Similarly, some committee members asked for defense cuts comparable to Clinton's unspecified $112 billion in reductions. At Kasich's insistence, however, the Republicans agreed to no more than $60 billion in cuts.
In early March, each member brought his own proposal to a meeting at which they "marked up" the Republican alternative. "All 17 of us sat around a table and traded off for six-and-a-half hours," Kasich says. His goal was a budget proposal all the Republicans would back. In the end, only freshman Rick Lazio of New York didn't sign on.
The Republican budget highlights the ideas of empowerment: provide more services for less money while giving individuals more choice. For Medicaid, the committee borrowed Arizona's managed-care program, which enrolls welfare recipients in health-maintenance organizations. To cut spending on public housing, they resurrected one of Jack Kemp's favorite ideas: Stop building new public-housing units (and paying for the maintenance they require) and give tenants housing vouchers to shop for privately owned apartments.
The proposal includes a plan Rep. Chris Cox (R-Calif.) introduced in 1991, which divides the budget into well-defined categories, sets caps on how much Congress can spend on each category, and requires super-majority votes before it can spend more. And it contains the debt buy-down measure proposed last year by Rep. Robert Walker (R-Pa.) and endorsed by George Bush. The Walker plan would let taxpayers use their tax returns to designate as much as 10 percent of their income-tax payments to reduce the federal debt; unlike Clinton's deficit-reduction "trust fund," the Republican proposal requires mandatory dollar-for-dollar spending cuts to match the 1040 check-offs.
The program also halts federal land purchases for five years, abolishes the Interstate Commerce Commission, and prevents military retirees from getting cost-of-living increases until they reach age 62. "You don't have to invent every idea," Kasich says, "as long as you don't claim it's your own."
On March 11, the day after Budget Committee Republicans presented their plan, a New York Times editorial said the proposal "calls Mr. Clinton's bluff, and deserves a serious airing." House Democrats did not agree. Inside the committee, the Republicans proposed 29 separate amendments to cut spending. Each was voted down unanimously by the Democrats.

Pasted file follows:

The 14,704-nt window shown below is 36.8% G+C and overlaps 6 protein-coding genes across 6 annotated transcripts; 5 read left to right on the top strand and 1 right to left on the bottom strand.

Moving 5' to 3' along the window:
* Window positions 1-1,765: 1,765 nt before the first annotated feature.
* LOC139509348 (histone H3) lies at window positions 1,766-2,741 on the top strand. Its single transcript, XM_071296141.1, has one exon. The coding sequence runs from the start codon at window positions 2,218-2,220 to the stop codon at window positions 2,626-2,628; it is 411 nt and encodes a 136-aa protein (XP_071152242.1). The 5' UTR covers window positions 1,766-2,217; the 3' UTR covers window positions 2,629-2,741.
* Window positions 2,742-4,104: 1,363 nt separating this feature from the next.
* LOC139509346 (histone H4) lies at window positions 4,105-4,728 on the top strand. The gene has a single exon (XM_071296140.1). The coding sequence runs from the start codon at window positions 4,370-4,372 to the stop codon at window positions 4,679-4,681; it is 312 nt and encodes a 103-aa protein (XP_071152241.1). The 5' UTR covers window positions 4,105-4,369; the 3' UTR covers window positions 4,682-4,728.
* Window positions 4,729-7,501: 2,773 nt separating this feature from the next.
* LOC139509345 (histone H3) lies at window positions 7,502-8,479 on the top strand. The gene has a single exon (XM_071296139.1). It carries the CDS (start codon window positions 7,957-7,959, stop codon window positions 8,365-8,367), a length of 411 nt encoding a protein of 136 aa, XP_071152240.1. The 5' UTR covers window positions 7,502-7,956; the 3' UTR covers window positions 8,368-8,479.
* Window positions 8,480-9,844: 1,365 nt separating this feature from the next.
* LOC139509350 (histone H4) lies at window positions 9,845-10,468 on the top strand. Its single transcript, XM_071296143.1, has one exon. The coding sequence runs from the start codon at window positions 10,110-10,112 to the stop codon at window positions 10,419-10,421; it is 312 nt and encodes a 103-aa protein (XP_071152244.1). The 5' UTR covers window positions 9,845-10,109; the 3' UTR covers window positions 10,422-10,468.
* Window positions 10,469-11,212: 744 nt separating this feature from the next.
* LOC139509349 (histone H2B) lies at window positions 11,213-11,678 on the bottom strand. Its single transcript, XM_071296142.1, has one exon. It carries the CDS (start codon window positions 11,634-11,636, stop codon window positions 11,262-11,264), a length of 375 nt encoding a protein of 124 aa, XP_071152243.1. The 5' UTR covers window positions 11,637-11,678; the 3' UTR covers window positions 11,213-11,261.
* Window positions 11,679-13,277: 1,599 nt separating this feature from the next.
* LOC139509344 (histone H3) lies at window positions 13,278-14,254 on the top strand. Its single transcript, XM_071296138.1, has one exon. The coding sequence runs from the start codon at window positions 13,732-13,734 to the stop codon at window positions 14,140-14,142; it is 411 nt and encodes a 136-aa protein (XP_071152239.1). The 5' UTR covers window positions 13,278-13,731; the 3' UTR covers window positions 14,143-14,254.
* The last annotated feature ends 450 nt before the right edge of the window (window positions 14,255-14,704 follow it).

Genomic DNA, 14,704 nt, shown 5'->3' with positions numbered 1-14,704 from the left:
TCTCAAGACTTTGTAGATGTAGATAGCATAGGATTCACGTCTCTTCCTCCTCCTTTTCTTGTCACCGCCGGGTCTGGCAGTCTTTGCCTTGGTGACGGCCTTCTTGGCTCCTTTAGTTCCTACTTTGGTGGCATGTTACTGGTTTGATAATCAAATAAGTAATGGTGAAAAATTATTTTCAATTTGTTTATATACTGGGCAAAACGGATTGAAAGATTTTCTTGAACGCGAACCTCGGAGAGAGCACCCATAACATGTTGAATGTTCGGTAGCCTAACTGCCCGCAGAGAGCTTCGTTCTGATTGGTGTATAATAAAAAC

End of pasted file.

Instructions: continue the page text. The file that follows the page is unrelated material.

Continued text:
The Clinton budget outline passed in March. But that didn't mean much. Clinton has to get the budget itself—specific taxes and spending items—through the House and Senate this summer. The House Republican alternative made an immediate impact: The day committee Republicans announced their plan, congressional Democrats proposed $63 billion in additional unspecified cuts to match the GOP challenge.
The Republican proposal also made the White House take spending-cut fever more seriously. Just before the May 27 House budget vote, such centrist Democrats as Rep. Charles Stenholm (Tex.) and Sen. David Boren (Okla.) brought forward their own deficit-cutting plans, which would have eliminated most of the president's proposed tax hikes.
While Kasich championed the Republican alternative on the House floor, Clinton and his allies worked feverishly to keep enough Democrats on board to pass his budget. Commenting on the arm-twisting Clinton had to employ, Rep. Charles Taylor (R-N.C.) said, "You can hear bones breaking all over the place. It sounds like a chiropractor's office." Clinton finally won the vote, 219-213, but lost 38 House Democrats in the process. As this story goes to press, senators and representatives are home for their Memorial Day recess, talking to constituents and facing three more budget votes upon their return.
Cox says Republicans will use their budget plan to haunt Clinton and the big-spending Democrats. "At every turn," he says, "we will confront Clinton and his liberal allies with the chasm between their promises and their new deficit spending."
John Kasich may have labored in obscurity before the budget battles made him famous. But his wasn't really an overnight success. This wasn't even Kasich's first attempt to cut the budget. In 1989, his first year on the Budget Committee, he proposed a freeze on defense and discretionary spending. It got 30 votes. His 1990 alternative got 106 votes. By 1991, his option had received 114 votes, more than President Bush's.